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NHS postcode lottery revealed, GPs ‘should test all new patients for HIV’ and a top contender for Unlikely Public Health Intervention of the Year

By Steve Nowottny

Our roundup of health news headlines on Friday 26 November

Lots of coverage of the new ‘NHS atlas' published by the Department of Health yesterday, which as none of the papers are slow to point out reveals the ‘postcode lottery' faced by many patients.

The Daily Telegraph highlights discrepancies such as a 14-fold difference in spending on broken hips and a 38-fold difference in rates of obesity surgery, while the Daily Mail leads with an aggregate figure: ‘three quarters of all stroke victims are missing out on treatment which could drastically improve their chances of recovery'.

The Times (no link unfortunately) reports that an NHS hospital has been franchised out to a private company for the first time – Circle Health will take over debt-stricken Hinchingbrooke Hospital in Cambridgeshire. It's a move BMA chair Dr Hamish Meldrum has described as ‘an untested and potentially worrying experiment'.

The BBC is among several media outlets to cover a WHO report which has found that passive smoking is responsible for 600,000 deaths a year – the Independent points out that that figure represents ‘1% of all the world's deaths'.

The Guardian reports a warning from Health Protection Agency experts that a quarter of British people with HIV do not know it – in total it's estimated that 86,500 people in the UK are infected.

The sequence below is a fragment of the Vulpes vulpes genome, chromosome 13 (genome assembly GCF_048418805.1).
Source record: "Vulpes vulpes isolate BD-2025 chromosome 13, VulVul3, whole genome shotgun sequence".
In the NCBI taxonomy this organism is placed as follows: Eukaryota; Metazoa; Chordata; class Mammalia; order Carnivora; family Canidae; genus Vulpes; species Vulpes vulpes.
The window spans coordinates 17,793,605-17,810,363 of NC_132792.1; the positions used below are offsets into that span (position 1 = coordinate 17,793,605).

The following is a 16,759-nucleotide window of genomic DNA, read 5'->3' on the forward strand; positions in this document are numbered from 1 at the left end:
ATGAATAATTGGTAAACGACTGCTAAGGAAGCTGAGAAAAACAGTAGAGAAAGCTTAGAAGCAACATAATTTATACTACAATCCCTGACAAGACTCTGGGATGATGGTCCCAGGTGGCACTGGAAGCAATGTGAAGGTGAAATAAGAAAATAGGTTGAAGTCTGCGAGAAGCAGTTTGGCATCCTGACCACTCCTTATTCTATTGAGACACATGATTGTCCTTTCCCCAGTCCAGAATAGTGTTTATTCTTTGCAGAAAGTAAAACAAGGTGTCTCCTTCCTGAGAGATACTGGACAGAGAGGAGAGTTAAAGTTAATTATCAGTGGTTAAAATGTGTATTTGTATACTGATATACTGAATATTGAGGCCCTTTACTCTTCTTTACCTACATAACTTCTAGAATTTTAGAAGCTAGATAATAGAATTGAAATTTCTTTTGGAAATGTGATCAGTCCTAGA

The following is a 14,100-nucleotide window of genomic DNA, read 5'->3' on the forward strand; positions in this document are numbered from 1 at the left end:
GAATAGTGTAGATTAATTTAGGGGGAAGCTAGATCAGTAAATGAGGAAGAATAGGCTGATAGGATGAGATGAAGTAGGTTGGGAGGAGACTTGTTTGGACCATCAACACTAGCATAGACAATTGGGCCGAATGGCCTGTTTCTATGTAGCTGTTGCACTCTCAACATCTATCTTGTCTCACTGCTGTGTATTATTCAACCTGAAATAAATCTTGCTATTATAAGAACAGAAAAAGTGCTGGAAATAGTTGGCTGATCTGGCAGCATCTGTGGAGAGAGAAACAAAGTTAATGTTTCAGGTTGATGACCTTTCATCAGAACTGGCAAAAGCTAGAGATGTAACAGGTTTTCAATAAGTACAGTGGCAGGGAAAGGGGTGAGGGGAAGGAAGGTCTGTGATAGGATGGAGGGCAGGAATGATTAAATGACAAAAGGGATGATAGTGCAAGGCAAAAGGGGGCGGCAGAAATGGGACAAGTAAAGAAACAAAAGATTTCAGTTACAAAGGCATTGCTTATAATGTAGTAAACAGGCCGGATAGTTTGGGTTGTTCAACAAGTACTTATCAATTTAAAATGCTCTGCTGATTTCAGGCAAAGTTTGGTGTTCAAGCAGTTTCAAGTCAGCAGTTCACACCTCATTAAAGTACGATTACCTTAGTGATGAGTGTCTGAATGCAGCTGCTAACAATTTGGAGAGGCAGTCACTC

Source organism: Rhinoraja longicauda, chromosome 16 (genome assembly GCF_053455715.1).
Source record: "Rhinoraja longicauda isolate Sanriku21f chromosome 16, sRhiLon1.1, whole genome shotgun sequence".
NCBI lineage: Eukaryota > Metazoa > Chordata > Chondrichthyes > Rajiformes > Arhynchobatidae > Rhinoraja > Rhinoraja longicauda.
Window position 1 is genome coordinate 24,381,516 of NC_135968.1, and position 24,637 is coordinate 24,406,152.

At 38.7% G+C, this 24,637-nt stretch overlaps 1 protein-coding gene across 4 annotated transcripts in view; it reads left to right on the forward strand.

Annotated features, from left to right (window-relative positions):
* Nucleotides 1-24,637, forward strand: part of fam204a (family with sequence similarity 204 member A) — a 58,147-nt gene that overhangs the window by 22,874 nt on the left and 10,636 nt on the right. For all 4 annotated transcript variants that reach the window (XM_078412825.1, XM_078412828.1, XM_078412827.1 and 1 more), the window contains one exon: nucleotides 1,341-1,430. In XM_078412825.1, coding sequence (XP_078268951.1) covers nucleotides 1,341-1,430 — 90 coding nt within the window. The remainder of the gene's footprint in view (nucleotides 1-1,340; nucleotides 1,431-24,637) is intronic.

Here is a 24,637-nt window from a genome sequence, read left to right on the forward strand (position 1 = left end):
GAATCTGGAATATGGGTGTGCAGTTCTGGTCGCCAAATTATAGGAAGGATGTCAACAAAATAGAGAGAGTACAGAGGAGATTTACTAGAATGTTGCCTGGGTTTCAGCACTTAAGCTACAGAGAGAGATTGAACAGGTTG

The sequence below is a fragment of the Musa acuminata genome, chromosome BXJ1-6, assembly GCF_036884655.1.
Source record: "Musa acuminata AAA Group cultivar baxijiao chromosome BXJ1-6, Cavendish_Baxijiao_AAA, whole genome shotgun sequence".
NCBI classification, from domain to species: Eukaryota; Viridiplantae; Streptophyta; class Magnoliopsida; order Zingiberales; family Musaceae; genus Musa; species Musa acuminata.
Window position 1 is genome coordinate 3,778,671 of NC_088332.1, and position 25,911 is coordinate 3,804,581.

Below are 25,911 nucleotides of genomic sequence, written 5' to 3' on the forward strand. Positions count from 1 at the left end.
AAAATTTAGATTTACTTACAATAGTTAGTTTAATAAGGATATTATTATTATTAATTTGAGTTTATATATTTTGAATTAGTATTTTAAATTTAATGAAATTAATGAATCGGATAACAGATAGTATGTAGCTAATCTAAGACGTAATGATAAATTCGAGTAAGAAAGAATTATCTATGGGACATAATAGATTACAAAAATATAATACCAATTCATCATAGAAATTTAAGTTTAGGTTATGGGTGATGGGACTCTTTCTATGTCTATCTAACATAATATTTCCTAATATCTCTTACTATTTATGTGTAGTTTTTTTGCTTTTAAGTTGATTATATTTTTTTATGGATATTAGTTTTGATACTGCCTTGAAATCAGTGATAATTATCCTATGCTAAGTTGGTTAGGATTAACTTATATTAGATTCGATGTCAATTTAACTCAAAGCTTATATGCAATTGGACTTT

Dr Valerie Delpech, head of HIV surveillance at the agency, said: ‘The HPA would like to see increased access to … testing in areas where rates of HIV infection are high. Pilot studies have shown that in these areas testing all adults registering at GPs or accessing certain hospital services can make an impact.'

And finally, a new contender for Unlikely Public Health Intervention of the Year comes courtesy of the Daily Mail, which reports that ‘health police' in North East Lincolnshire have ‘become so concerned at the "health" implications of excessive salt consumption they have spent £335 buying "healthier" salt shakers for fish and chip shops.

The new salt dispensers have just five holes, compared to the 17 in the previous versions.

The Mail adds: ‘While critics claim the nanny state scheme is a waste of money, council chiefs insist the purchase or 120 dispensers will "reduce hospital admissions" in the long run and save public cash.'

Spotted a story we've missed? Let us know, and we'll update the digest throughout the day...

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